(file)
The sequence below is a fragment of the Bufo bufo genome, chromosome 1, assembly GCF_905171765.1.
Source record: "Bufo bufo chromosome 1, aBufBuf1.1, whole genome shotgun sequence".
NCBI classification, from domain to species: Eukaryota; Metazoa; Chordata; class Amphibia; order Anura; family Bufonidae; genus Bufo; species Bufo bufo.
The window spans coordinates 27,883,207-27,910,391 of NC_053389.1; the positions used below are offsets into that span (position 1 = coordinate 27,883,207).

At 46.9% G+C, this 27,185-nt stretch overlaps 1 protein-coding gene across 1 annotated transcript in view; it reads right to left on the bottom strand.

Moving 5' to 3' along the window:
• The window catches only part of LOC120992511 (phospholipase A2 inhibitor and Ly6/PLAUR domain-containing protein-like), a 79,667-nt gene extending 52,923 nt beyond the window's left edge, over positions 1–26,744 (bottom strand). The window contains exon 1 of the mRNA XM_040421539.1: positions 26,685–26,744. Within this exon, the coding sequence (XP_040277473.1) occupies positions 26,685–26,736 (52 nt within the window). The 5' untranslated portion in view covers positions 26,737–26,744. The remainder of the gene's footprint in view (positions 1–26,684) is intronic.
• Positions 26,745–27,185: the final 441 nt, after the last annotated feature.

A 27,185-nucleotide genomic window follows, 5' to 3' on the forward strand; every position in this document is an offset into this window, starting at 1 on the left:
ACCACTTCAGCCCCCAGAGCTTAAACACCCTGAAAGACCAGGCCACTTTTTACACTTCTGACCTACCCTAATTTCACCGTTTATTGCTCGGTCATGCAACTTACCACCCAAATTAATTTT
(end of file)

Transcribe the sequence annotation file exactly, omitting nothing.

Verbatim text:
The sequence below is a fragment of the Bufo bufo genome, chromosome 1, assembly GCF_905171765.1.
Source record: "Bufo bufo chromosome 1, aBufBuf1.1, whole genome shotgun sequence".
NCBI classification, from domain to species: Eukaryota; Metazoa; Chordata; class Amphibia; order Anura; family Bufonidae; genus Bufo; species Bufo bufo.
The window spans coordinates 27,883,207-27,910,391 of NC_053389.1; the positions used below are offsets into that span (position 1 = coordinate 27,883,207).

At 46.9% G+C, this 27,185-nt stretch overlaps 1 protein-coding gene across 1 annotated transcript in view; it reads right to left on the bottom strand.

Moving 5' to 3' along the window:
• The window catches only part of LOC120992511 (phospholipase A2 inhibitor and Ly6/PLAUR domain-containing protein-like), a 79,667-nt gene extending 52,923 nt beyond the window's left edge, over positions 1–26,744 (bottom strand). The window contains exon 1 of the mRNA XM_040421539.1: positions 26,685–26,744. Within this exon, the coding sequence (XP_040277473.1) occupies positions 26,685–26,736 (52 nt within the window). The 5' untranslated portion in view covers positions 26,737–26,744. The remainder of the gene's footprint in view (positions 1–26,684) is intronic.
• Positions 26,745–27,185: the final 441 nt, after the last annotated feature.

A 27,185-nucleotide genomic window follows, 5' to 3' on the forward strand; every position in this document is an offset into this window, starting at 1 on the left:
ACCACTTCAGCCCCCAGAGCTTAAACACCCTGAAAGACCAGGCCACTTTTTACACTTCTGACCTACCCTAATTTCACCGTTTATTGCTCGGTCATGCAACTTACCACCCAAATTAATTTT